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New Jersey’s tiny wine industry is booming — as are local wineries across much of the Eastern U.S. — but grape growers in those regions face increased disease pressure from fungi such as downy mildew that thrive in the humid conditions.

That’s why a plant pathologist at Rutgers University is experimenting with a cutting-edge tool to basically turn off the genetic welcome mat in the grape’s DNA that allows the downy mildew fungus to take hold.

If successful, the research will create Chardonnay grapes that resist the pathogen and that could hopefully be grown without dependence on intensive fungicide application.

Crispr chart Jared Johnson/Good Fruit Grower illustration

That’s very appealing to some of the region’s growers because winemakers are often concerned about how pesticide residues may impact fermentation, said Dan Ward, director of the New Jersey Center for Wine Research and Education.

Currently about 200 wine grape growers, working over 2,000 acres in New Jersey, rely on careful canopy management to allow air circulation and light penetration to combat wet conditions that encourage fungal disease, Ward said.

Even with those techniques, Eastern U.S. grape growers are completely dependent on fungicides to prevent downy mildew and other common diseases from destroying crops and eventually killing the vineyards. That’s why Ward is excited about the potential of engineering resistant grapes.

“I brought it up at (industry meetings) and the people who responded were excited by the prospect of a genetically modified grapevine being available to them to reduce the need for fungicide,” Ward said. “There is interest among some of our larger grape growers, who were immediately warm to the idea of modifications to an existing variety — preserving the qualities that make them valuable while eliminating the qualities that make them susceptible.”

No open window for mildew

Rong Di, a professor of plant biology at Rutgers, is growing tiny mutant plants in her lab that are resistant to the fungal pathogen. But she’s not actually growing grapes yet.

She started to test her theory that turning off the genes that serve as “host factors” for mildew would create disease resistance in an extremely well-studied little mustard known as Arabidopsis, which serves as a model in lots of genetic research.

These host factor genes basically give each specific fungus the ability to interact with and infect the host plant, Di said. To turn them off, she’s using a gene editing tool called CRISPR.

Praised as a biotechnology breakthrough, the powerful tool has been adopted by scientists around the country for its precise and efficient ability to edit the DNA of any organism.

“I’m always on the lookout for new technology, so three years ago when the CRISPR gene editing came out, I decided to try it,” Di said. Previously, she had used a different genetic engineering technique that could turn down — but not turn off — the expression of host factor genes in soybeans to make them more resistant to nematodes.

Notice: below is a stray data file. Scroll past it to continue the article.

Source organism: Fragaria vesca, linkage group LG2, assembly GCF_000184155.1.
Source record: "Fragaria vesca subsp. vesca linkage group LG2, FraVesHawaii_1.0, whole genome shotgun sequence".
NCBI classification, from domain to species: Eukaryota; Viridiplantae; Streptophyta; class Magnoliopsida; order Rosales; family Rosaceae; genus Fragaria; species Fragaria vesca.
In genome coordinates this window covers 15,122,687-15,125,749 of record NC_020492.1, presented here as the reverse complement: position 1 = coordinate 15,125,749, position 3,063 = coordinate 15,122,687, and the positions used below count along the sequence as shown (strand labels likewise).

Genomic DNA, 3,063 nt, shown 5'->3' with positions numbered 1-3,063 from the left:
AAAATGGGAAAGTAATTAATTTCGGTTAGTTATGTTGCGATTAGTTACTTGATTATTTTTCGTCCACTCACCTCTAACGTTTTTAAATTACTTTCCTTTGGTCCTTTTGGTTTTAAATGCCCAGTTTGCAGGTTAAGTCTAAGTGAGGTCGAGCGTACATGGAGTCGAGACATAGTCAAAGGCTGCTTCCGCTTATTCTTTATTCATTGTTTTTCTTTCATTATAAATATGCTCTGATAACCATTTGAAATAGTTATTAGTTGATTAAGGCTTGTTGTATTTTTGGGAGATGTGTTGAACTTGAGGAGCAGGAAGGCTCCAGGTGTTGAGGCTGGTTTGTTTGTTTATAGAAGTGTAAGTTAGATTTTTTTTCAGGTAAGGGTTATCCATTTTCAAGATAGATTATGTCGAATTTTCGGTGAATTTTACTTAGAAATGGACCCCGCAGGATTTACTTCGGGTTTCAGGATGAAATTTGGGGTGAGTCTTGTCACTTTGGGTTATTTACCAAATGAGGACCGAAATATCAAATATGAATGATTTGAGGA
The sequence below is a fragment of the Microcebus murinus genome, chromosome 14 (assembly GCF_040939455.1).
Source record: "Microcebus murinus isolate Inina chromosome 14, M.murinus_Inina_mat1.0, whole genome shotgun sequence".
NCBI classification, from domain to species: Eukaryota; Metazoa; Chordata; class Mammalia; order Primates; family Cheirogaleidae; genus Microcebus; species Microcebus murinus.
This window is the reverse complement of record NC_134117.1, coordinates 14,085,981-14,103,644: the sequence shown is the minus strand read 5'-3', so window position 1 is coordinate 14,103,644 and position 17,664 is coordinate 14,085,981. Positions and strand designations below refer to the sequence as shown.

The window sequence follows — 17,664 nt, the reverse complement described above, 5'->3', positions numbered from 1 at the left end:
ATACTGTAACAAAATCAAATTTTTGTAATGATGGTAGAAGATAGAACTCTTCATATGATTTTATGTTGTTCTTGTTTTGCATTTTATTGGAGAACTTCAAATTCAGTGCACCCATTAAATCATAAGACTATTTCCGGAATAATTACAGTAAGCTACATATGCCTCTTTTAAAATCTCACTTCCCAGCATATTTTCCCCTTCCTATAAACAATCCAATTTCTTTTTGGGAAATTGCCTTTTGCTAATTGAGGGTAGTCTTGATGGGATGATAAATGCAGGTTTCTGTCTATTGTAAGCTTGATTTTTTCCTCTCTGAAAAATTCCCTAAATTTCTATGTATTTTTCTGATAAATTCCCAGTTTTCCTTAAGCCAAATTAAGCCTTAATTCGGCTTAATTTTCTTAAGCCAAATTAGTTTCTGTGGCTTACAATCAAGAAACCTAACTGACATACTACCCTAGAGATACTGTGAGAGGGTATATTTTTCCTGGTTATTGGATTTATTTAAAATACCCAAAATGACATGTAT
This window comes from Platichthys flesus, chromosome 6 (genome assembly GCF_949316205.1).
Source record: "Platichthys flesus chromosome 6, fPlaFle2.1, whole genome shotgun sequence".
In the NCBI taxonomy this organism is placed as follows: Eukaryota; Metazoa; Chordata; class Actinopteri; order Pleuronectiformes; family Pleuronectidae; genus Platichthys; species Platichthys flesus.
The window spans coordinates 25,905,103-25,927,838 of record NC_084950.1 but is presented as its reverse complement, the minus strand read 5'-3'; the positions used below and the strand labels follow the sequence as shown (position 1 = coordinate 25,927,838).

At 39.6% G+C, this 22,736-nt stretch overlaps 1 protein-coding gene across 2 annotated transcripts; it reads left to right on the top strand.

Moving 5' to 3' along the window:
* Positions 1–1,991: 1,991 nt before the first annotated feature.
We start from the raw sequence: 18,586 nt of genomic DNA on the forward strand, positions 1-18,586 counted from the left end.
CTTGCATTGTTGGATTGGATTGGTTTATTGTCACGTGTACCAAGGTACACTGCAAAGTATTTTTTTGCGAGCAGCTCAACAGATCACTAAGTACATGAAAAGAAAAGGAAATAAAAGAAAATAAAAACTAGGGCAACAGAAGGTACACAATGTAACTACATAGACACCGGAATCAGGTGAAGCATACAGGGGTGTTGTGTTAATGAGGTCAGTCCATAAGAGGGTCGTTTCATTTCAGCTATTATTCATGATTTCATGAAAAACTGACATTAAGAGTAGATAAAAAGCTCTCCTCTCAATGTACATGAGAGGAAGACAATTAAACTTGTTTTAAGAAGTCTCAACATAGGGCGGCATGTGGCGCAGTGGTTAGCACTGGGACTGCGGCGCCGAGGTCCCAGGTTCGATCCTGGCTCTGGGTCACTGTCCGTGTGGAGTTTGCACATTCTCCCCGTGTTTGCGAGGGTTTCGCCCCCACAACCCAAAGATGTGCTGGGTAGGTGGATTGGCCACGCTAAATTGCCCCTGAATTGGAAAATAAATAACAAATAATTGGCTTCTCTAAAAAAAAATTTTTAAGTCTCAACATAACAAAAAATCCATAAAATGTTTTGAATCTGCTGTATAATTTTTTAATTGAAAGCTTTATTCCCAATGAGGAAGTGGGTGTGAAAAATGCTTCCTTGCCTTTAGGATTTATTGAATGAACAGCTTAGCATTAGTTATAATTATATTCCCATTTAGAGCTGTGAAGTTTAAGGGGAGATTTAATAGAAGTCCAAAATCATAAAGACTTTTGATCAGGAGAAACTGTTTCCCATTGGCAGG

“We know if we knock down the interaction of the host factors, we know we can improve resistance, so if it’s completely knocked out, we can improve resistance even more,” Di said. “And now with gene editing technology, it’s much easier to knock out a gene.”

Gene-editing with CRISPR works by pairing an enzyme and a guiding piece of genetic code known as RNA to a specific site in the DNA, where the enzyme, known as an endonuclease, makes a precise cut.

Then, the cell’s own DNA repair mechanism puts a new DNA piece, supplied by the scientist, into the newly created gap. It could be an entirely new gene, or, as is the case in Di’s work, just a tiny change that renders the existing gene unable to be translated into the proteins that work as that welcome mat for invading fungi.

“It’s very targeted; we can direct the DNA endonucleases where we want so we don’t have to hurt the plant in other ways. We only knock out the gene I choose,” Di said.

The technique worked well in the Arabidopsis test, so Di has begun to use it to transform the comparable host genes in Chardonnay grape cells in her lab.

If it works as she expects it to, it won’t be hard to replicate the procedure to make other grape varieties resistant to downy mildew as well because the host factor genes are similar in each variety, Di said.

Since the sophisticated CRISPR technique requires no transfer genes from other species, like some traditional means of genetic engineering that have spurred controversy, it’s unclear at this time if crops altered this way will be considered genetically modified organisms by regulators.

And it remains to be seen if the wine industry in New Jersey and other regions where downy mildew is a significant problem will embrace Di’s genetically engineered grape. But Ward said that ending growers’ dependence on fungicides would have multiple benefits.

“It’s really the pursuit of reduced pesticide residue on the fruit from the consumers’ point of view and reduced need for applications from the producers’ point of view and reduced environment impacts of pesticides, which is a benefit from everyone’s point of view,” Ward said. “Wine grape growers as a group tend to be well educated and sophisticated folks … they are out there trying to optimize their use of any technology we develop.” •

– by Kate Prengaman